He said India has made it very clear to China that until there is peace and tranquillity in border areas, the relationship between the two countries cannot progress.
Jaishankar said India does not get swayed by coercion, inducements and false narratives, while citing examples of New Delhi’s approach towards the situation along the Northern border and its opposition to China’s Belt and Road Initiative.
The Indian and Chinese troops are locked in a confrontation for over three years in certain friction points in eastern Ladakh even as the two sides completed disengagement from several areas following extensive diplomatic and military talks.
Jaishankar said the two sides will have to find ways for disengagement of the troops and that the current impasse is not to China’s interests either.
“The fact is that the relationship is impacted and it will continue to be impacted… If there is any expectation that somehow we will normalise (the ties) when the border situation is not normal, that’s not a well-founded expectation,” he said, replying to a volley of questions.
Asked to clarify whether China has occupied Indian territory following the border row that erupted in May 2020, Jaishankar said the problem is of “forward deployment of troops”.
The ties between the two countries nosedived significantly following the fierce clash in the Galwan Valley in June 2020 that marked the most serious military conflict between the two sides in decades.
“We want to improve relations with China. But it will be possible only when there is peace and tranquillity in border areas and if there is an agreement, it should be adhered to,” Jaishankar said.
He said both sides are engaged in talks to resolve the row.
“It is not that communications have broken down. The point is that with China, even before Galwan happened, we were talking to the Chinese saying that look we are seeing movement of your forces which in our view is violative of our understanding. The morning after Galwan happened, I actually spoke to my (Chinese) counterpart,” he said.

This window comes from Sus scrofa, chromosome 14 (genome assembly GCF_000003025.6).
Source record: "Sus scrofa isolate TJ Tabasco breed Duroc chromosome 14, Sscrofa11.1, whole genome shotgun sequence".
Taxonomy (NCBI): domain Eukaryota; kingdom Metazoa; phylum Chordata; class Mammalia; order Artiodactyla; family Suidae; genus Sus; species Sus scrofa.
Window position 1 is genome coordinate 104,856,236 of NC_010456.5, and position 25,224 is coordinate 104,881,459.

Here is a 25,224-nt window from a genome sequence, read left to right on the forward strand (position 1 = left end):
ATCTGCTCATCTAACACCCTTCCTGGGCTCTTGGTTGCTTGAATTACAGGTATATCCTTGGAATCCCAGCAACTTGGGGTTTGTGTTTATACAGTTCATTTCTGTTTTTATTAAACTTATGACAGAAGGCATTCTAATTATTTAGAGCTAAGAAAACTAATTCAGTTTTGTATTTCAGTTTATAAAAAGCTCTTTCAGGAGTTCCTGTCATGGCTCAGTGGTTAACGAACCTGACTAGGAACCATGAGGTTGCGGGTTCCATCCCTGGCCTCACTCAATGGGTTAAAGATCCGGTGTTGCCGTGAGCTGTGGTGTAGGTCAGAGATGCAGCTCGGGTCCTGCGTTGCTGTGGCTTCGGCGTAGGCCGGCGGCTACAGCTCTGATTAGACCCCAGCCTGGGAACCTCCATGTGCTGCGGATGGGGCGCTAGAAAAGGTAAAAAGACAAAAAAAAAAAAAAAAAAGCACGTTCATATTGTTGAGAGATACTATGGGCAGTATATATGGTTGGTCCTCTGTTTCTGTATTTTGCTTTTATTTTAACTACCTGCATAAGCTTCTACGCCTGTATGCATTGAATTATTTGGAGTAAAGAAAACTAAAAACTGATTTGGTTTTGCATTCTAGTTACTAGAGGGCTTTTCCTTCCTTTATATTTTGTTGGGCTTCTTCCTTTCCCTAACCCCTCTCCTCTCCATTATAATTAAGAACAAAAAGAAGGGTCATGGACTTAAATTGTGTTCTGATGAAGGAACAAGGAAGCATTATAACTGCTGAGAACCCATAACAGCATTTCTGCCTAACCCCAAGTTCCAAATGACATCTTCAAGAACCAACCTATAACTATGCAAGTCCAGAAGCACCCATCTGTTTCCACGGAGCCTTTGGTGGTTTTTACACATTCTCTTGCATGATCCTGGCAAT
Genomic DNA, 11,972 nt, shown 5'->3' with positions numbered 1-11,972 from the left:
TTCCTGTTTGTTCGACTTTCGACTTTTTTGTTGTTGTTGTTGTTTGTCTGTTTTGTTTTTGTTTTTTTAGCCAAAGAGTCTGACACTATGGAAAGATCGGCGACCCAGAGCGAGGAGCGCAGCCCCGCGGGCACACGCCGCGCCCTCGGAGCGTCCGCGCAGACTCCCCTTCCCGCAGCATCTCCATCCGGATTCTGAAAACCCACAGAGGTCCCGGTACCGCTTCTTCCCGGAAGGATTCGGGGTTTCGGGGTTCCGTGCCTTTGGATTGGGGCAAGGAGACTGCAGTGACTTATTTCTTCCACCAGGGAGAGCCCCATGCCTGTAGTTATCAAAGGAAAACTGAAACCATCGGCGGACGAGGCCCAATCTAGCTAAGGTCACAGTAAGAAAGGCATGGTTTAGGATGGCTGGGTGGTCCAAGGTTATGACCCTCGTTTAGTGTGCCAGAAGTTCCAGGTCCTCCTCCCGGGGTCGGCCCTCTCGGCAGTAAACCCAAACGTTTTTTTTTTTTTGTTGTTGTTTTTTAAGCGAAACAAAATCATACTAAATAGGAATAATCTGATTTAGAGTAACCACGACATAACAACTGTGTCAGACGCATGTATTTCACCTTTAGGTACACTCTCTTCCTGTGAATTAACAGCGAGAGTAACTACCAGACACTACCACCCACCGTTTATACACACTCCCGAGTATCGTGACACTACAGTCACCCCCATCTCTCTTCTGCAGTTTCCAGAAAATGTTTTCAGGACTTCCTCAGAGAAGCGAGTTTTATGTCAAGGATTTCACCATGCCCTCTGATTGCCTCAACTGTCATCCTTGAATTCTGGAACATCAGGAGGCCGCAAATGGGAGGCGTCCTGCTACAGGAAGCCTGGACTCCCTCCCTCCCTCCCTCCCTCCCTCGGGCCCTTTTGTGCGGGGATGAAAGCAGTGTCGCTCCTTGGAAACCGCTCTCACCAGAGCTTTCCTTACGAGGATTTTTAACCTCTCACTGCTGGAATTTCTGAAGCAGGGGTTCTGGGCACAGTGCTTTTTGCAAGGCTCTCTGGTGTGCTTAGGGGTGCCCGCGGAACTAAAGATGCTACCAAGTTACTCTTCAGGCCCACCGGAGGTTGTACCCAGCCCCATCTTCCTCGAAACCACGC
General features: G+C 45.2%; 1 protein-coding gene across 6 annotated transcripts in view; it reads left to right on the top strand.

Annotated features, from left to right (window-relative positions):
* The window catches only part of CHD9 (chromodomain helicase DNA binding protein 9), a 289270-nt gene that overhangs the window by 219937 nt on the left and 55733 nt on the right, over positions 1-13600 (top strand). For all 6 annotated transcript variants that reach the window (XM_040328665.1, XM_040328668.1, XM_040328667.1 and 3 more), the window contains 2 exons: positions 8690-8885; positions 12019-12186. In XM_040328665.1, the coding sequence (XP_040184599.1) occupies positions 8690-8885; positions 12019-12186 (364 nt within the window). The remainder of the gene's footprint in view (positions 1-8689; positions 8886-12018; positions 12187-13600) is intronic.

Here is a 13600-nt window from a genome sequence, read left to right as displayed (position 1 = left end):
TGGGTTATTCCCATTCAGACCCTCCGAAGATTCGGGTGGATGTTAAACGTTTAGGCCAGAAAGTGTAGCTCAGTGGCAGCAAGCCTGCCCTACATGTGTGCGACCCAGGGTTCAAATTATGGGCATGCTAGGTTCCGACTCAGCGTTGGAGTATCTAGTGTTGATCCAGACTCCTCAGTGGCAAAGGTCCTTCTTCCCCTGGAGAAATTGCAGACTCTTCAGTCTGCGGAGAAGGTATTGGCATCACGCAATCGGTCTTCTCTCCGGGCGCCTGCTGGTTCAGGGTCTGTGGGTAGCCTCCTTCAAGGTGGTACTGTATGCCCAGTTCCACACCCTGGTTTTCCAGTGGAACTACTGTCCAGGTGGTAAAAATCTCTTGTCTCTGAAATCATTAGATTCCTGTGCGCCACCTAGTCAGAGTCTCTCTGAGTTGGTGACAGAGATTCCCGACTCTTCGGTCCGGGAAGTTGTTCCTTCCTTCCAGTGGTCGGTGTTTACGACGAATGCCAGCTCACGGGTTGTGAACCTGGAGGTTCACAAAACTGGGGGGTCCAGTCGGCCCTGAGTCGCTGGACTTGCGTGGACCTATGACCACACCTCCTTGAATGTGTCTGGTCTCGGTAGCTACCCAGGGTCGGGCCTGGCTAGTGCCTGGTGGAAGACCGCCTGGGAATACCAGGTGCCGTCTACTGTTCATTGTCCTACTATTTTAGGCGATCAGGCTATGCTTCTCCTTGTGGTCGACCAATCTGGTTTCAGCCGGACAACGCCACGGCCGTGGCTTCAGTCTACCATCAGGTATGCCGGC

Since then, he said both sides have been engaged in talks at diplomatic and military levels.
“At the end of the day disengagement is a very detailed process,” he said, adding the details of it have to be worked out by people on the ground.
The external affairs minister said India’s ties with all the leading countries and key groupings are on an upswing, except with China.
Asked why, he said: “That answer can only be given by China. Because China consciously for some reason chose in 2020 to break agreements to move forces to the border areas and seek to coerce us.
“It has been made very clear to them that until there is peace and tranquillity in border areas, our relationship cannot progress. So that is the obstacle that is holding that back,” he said.
The eastern Ladakh border standoff erupted following a violent clash in the Pangong lake area.
As a result of a series of military and diplomatic talks, the two sides completed the disengagement process in 2021 on the north and south banks of the Pangong lake and in the Gogra area.